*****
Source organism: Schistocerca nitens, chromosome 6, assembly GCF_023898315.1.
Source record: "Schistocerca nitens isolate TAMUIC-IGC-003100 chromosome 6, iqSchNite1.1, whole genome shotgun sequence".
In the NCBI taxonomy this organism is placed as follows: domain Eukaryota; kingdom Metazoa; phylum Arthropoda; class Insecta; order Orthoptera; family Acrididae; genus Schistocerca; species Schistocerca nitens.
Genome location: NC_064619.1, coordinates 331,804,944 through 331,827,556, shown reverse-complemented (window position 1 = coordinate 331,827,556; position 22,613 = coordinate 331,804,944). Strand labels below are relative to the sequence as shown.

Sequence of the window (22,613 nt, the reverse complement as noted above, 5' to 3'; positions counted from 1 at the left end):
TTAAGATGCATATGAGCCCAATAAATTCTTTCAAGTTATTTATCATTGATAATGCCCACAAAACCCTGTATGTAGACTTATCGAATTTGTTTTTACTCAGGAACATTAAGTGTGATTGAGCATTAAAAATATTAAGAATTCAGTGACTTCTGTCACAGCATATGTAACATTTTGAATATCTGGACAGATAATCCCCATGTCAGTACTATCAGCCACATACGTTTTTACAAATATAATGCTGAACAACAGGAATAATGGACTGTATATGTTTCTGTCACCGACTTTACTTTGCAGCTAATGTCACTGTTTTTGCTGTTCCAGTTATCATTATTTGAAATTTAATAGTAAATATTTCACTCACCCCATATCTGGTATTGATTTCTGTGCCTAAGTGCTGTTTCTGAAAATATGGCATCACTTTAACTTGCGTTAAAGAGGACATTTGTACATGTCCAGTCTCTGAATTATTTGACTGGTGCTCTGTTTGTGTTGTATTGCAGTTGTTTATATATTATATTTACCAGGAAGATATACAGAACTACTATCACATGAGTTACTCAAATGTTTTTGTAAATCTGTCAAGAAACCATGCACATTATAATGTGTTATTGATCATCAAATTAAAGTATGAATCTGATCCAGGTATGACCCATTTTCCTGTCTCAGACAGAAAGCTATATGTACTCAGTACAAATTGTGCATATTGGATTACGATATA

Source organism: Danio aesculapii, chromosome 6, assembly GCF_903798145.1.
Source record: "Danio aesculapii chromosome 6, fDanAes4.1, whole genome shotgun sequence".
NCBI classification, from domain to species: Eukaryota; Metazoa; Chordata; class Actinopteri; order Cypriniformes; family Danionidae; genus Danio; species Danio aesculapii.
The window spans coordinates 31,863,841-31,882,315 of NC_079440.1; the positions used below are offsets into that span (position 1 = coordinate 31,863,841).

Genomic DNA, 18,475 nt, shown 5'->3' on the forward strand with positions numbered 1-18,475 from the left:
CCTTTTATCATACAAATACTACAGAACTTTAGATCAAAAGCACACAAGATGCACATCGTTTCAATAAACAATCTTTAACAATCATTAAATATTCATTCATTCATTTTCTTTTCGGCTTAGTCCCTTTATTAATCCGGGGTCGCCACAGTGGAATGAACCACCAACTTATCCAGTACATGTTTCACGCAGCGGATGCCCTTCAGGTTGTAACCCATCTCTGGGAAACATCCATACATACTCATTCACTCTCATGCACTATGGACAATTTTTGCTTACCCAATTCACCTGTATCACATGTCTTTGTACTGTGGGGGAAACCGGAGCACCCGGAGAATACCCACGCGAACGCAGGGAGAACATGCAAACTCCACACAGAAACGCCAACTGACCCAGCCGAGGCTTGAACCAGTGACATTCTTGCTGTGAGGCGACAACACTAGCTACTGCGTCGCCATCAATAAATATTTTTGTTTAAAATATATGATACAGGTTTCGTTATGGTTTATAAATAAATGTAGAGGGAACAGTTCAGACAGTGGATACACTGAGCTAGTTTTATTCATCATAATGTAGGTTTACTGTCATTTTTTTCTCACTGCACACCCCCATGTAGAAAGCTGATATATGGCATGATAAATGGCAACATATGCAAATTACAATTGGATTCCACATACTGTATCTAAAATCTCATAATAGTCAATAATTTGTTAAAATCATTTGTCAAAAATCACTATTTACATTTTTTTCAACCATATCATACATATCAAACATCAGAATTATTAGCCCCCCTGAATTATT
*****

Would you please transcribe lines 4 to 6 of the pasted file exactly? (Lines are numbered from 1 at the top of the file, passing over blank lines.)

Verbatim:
Genome location: NC_064619.1, coordinates 331,804,944 through 331,827,556, shown reverse-complemented (window position 1 = coordinate 331,827,556; position 22,613 = coordinate 331,804,944). Strand labels below are relative to the sequence as shown.

Sequence of the window (22,613 nt, the reverse complement as noted above, 5' to 3'; positions counted from 1 at the left end):
TTAAGATGCATATGAGCCCAATAAATTCTTTCAAGTTATTTATCATTGATAATGCCCACAAAACCCTGTATGTAGACTTATCGAATTTGTTTTTACTCAGGAACATTAAGTGTGATTGAGCATTAAAAATATTAAGAATTCAGTGACTTCTGTCACAGCATATGTAACATTTTGAATATCTGGACAGATAATCCCCATGTCAGTACTATCAGCCACATACGTTTTTACAAATATAATGCTGAACAACAGGAATAATGGACTGTATATGTTTCTGTCACCGACTTTACTTTGCAGCTAATGTCACTGTTTTTGCTGTTCCAGTTATCATTATTTGAAATTTAATAGTAAATATTTCACTCACCCCATATCTGGTATTGATTTCTGTGCCTAAGTGCTGTTTCTGAAAATATGGCATCACTTTAACTTGCGTTAAAGAGGACATTTGTACATGTCCAGTCTCTGAATTATTTGACTGGTGCTCTGTTTGTGTTGTATTGCAGTTGTTTATATATTATATTTACCAGGAAGATATACAGAACTACTATCACATGAGTTACTCAAATGTTTTTGTAAATCTGTCAAGAAACCATGCACATTATAATGTGTTATTGATCATCAAATTAAAGTATGAATCTGATCCAGGTATGACCCATTTTCCTGTCTCAGACAGAAAGCTATATGTACTCAGTACAAATTGTGCATATTGGATTACGATATA